National fisheries ministers from all over the world were in Oslo this week to unify in the fight against illegal fishing, estimated to be worth more than NOK 190 billion a year. Norway has played an active role in getting an agreement against illegal, unregistered and unreporting fishing into place.
“Illegal fishing poses a threat to fishing stocks and to the environment,” said Norwegian Fisheries Minister Per Sandberg. “Through stronger international cooperation we can succeed in solving the problem.”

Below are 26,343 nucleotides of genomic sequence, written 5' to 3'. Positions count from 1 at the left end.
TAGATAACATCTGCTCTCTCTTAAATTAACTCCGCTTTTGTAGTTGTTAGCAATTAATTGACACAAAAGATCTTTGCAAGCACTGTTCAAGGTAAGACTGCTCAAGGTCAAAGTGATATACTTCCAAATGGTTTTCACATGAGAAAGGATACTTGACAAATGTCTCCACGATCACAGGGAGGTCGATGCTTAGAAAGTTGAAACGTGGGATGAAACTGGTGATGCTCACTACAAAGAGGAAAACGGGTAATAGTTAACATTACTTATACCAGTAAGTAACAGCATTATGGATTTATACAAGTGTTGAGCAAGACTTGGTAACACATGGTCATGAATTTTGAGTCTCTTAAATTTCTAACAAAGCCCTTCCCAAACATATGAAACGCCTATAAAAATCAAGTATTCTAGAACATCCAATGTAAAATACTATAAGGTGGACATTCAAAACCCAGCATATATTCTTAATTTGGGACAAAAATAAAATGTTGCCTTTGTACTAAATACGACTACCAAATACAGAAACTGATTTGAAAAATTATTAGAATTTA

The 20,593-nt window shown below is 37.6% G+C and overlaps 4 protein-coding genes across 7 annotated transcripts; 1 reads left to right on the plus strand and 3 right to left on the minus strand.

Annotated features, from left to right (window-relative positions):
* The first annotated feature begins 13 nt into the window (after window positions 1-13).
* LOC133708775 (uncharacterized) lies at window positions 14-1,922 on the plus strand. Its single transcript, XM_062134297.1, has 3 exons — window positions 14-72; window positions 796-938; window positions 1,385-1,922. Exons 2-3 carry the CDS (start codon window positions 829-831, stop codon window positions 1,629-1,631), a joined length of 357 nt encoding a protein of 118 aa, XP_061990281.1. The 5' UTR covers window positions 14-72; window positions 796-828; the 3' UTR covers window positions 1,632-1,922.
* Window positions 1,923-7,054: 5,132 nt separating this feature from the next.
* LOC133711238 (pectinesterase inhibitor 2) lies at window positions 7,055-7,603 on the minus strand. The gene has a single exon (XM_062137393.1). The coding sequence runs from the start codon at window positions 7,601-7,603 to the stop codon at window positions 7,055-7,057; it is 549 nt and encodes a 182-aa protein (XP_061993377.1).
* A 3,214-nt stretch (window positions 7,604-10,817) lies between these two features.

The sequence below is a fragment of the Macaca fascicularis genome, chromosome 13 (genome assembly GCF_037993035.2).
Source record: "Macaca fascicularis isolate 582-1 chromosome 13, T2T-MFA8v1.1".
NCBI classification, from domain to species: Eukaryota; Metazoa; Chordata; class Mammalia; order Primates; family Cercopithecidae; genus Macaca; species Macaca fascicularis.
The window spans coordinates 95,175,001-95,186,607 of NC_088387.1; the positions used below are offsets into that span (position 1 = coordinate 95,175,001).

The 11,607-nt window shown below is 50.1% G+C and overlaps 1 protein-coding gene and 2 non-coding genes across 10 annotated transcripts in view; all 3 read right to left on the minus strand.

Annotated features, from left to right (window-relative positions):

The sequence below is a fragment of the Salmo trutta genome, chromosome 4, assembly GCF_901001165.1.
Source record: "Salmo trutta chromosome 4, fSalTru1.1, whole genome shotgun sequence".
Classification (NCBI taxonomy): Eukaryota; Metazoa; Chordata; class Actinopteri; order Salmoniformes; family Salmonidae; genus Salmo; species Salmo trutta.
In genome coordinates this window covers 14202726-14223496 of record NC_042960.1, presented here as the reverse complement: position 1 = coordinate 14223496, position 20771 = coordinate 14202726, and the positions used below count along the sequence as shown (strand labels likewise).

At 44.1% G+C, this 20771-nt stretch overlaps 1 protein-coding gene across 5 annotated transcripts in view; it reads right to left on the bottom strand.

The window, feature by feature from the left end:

Sandberg and State Secretary Tone Skogen of Norway’s foreign ministry hosted ministers from more than 50 countries. “I’m very satisfied that we now have in place a binding, global agreement,” Sandberg told news bureau NTB. “It will fight illegal fishing by, among other things, closing harbours to black-listed fishing vessels.”
The agreement was hammered out while Norway itself is caught up in a fishing dispute with Russian authorities, after a clerical error failed to register the trawler Remøy for shrimp fishing in Russia’s Arctic waters. The vessel remained under arrest in Murmansk this week, with Russian authorities demanding payment of around NOK 90 million in fines for illegal fishing.